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Technicolor dreamscapes meet sex and violence in Kristen Liu-Wong’s Feral Ways

October, 2018

Kristen Liu-Wong is an LA based-artist whose paintings allow women to be the subject of violence, instead of just the object. Her neon archarist pieces reflect an animalistic rage in the midst of beauty, sexuality, and luxury. As womanhood is synonymous with sexual violence, Liu-Wong’s paintings create room for anger and vengeance, alongside the sadness and tragedy of misogyny.

 

One of Liu Wong’s evocative paintings, Jayne’s Way, recently showed at Juxtapoz Clubhouse in Denver. Jayne’s Way was inspired by a photo of Jayne Mansfield’s bathroom and by the late Hollywood diva herself. The painting is intended as “a sort of ode to this clever, complex, and often misunderstood Hollywood sexpot.” Mansfield’s mythology includes the morbidity of her death in a brutal car accident. Brutality and death are prominent themes in Liu-Wong’s work. Jayne’s Way reflects elements of “something possibly more sinister or morose occurring in the midst of all the decadence,” says Liu-Wong. She goes on to describe her methodology “I specifically left the scene ambiguous- is the figure simply lounging or passed out in the tub? Was she murdered? Did she kill herself? Beauty can sometimes hide something more rotten and I tried to convey that in this painting.” Liu-Wong reshapes Mansfield’s legacy from a Hollywood sex object to a participant in luxury, and potentially violence.

 

Feral Ways is auto-biographical, reflecting Liu-Wong's identity as a woman: complex, angry and flawed. “I want to represent women in a more layered way than they are typically represented.” In her work, this specifically means that her femme characters “aren’t always necessarily good or sweet,” but instead are often portrayed in poses of aggressive action and movement. Her femme subjects are laughing, violent, crying, scarred, eating, dismembered, engaged in sex acts or masturbation, and bleeding. Liu-Wong’s women are zitty and sneering. Very rarely is there a man in the frame, and when there is, he is in a position of subordination. Liu-Wong rejects the male gaze in her subject matter, and reframes the viewer’s experience with female sexuality through the violent and grotesque.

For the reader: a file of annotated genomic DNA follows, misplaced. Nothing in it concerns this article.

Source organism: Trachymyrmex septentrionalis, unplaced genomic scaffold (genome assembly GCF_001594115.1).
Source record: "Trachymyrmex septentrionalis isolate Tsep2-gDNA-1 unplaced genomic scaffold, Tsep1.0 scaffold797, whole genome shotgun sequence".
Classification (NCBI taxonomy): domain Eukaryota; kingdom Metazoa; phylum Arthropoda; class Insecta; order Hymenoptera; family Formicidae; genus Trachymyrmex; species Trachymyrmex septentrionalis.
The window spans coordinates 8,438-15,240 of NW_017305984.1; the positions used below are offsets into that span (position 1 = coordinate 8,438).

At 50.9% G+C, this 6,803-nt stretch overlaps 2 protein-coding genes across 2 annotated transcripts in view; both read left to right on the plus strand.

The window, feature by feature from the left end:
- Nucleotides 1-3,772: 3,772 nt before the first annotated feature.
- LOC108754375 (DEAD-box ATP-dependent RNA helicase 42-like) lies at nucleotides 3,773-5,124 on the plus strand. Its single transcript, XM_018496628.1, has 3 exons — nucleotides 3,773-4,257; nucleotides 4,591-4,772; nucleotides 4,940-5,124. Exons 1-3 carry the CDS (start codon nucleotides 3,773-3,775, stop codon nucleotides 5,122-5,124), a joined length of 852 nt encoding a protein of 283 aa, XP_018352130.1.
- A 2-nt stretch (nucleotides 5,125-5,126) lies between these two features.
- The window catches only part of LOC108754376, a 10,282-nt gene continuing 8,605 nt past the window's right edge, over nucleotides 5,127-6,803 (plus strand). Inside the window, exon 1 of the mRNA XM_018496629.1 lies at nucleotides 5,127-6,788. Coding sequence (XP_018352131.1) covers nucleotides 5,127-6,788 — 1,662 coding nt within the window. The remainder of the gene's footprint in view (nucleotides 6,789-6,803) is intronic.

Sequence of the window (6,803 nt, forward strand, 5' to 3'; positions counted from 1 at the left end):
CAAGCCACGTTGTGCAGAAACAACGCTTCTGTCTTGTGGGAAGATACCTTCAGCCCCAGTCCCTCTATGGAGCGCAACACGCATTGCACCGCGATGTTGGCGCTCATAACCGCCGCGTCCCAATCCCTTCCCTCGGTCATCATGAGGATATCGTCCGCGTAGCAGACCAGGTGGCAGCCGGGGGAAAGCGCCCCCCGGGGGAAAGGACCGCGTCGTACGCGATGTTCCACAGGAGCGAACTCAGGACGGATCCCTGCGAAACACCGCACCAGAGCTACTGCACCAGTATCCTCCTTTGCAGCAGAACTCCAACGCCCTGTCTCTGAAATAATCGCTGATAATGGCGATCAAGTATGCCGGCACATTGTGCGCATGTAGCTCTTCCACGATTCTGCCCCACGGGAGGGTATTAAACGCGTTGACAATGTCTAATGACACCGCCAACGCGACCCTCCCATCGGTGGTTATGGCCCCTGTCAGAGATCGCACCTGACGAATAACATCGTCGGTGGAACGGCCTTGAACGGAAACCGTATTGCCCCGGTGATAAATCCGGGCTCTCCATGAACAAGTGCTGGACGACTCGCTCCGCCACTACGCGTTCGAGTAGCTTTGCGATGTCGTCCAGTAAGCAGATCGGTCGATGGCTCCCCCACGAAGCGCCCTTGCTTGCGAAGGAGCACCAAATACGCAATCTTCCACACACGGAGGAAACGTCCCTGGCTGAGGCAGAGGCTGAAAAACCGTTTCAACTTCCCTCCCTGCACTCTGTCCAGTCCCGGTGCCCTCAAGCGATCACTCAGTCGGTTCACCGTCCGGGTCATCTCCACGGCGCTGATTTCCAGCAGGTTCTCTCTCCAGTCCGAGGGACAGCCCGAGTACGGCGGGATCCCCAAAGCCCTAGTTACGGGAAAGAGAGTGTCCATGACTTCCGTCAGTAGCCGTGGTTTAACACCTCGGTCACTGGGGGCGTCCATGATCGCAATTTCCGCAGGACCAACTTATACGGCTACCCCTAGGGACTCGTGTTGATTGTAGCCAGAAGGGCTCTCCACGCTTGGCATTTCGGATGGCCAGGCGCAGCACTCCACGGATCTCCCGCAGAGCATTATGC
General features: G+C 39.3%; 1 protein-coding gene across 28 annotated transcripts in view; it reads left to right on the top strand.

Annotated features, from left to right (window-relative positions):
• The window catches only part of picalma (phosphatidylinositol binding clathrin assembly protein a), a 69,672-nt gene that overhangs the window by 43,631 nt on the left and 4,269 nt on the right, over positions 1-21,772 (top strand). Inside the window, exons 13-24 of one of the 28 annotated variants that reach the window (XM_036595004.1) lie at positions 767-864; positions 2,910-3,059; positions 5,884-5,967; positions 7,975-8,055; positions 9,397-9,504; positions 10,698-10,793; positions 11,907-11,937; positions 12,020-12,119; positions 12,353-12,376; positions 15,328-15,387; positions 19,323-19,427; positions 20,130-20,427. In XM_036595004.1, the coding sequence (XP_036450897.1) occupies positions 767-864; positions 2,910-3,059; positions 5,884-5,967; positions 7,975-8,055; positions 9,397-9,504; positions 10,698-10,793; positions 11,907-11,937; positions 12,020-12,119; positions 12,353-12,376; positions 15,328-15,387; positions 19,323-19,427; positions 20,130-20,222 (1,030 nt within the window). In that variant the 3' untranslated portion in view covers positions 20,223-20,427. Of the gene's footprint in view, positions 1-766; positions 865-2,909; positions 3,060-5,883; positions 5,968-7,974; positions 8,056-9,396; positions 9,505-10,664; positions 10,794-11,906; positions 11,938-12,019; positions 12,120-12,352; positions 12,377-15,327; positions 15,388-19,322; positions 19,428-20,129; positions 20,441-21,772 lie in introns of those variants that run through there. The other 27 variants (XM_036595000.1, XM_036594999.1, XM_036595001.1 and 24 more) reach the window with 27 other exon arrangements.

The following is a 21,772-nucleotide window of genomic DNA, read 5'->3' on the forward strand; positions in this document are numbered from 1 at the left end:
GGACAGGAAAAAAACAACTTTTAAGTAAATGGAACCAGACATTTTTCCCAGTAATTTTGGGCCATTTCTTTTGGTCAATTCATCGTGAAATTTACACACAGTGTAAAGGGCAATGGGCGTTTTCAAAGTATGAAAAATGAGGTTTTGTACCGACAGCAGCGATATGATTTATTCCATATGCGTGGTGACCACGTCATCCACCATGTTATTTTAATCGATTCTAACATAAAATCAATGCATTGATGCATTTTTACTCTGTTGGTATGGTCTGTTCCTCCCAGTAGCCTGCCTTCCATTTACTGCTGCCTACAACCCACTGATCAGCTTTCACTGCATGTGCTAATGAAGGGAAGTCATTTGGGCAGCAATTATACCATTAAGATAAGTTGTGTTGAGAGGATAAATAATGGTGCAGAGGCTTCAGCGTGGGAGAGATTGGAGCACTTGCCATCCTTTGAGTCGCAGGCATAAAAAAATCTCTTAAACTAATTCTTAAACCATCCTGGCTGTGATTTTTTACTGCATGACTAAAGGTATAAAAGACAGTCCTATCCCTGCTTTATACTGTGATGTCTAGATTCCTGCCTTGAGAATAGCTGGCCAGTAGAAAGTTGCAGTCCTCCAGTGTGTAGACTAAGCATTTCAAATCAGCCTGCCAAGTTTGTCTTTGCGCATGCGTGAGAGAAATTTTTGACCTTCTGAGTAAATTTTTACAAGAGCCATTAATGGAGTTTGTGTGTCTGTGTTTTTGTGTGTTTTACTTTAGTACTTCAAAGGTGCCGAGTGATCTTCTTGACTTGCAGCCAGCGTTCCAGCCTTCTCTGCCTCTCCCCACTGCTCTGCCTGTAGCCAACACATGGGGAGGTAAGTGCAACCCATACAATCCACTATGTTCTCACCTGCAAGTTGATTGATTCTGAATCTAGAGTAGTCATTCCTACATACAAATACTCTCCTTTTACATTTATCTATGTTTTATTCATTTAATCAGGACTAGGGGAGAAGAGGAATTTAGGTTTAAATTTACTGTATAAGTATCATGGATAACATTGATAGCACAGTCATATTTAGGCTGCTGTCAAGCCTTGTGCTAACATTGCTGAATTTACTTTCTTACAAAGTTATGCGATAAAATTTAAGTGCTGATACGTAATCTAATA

Liu-Wong often turns her specific lens on sexuality with images of women fighting and embracing, often at the same time. Nudity, sex toys, and masturbation are paired with open wounds, weapons, and snakes. Her recurrent use of serpents creates a certain mythology in her work, playing with themes of animalistic sexuality and violence. Liu-Wong explains that “snakes can either represent evil, temptation or knowledge,” imagery originally inspired by her Catholic upbringing. In the practice of religious abstinence, symbols of sin and knowledge of sin turn mystic. Temptation itself represents the link between sexuality and brutality. "Both represent the more animalistic aspects of our nature and occasionally go hand in hand.” Liu-Wong highlights sadism and anarchy, allowing savagery to be feminine. "People have killed for sex, people have died or hurt others because of sex, lust or love, some people get off on hurting others or being hurt.” This is true both on the broader, societal level, and in the way that individuals experience and perpetuate sexual violence.

 

Liu-Wong has recently addressed personal experiences with sexual violence in the caption of her recent illustration "Exposure," which was later removed after being reported to Instagram for nudity. She recounts an encounter had as a teenager, when a man exposed himself to her. "Exposure" is a representation of the anger she felt at the time. The desire for vengeance in response to being made to feel powerless and belittled. "Exposure" strikes a stronger cord with the viewer as Deborah Ramirez comes forward with allegations against Supreme Court nominee Brett Kavanaugh involving indecent exposure, and subsequent humiliation at a party in college. The painting fulfills a desire for control of the violence women experience, and a fantasy of enacting vengeance in the face of sexual intimidation.

 

 

Kristen Liu-Wong’s first book Losing Sleep is set to be released October 4th, and her show Feral Ways will be at Superchief LA until October 12th. She has prints available on Society 6.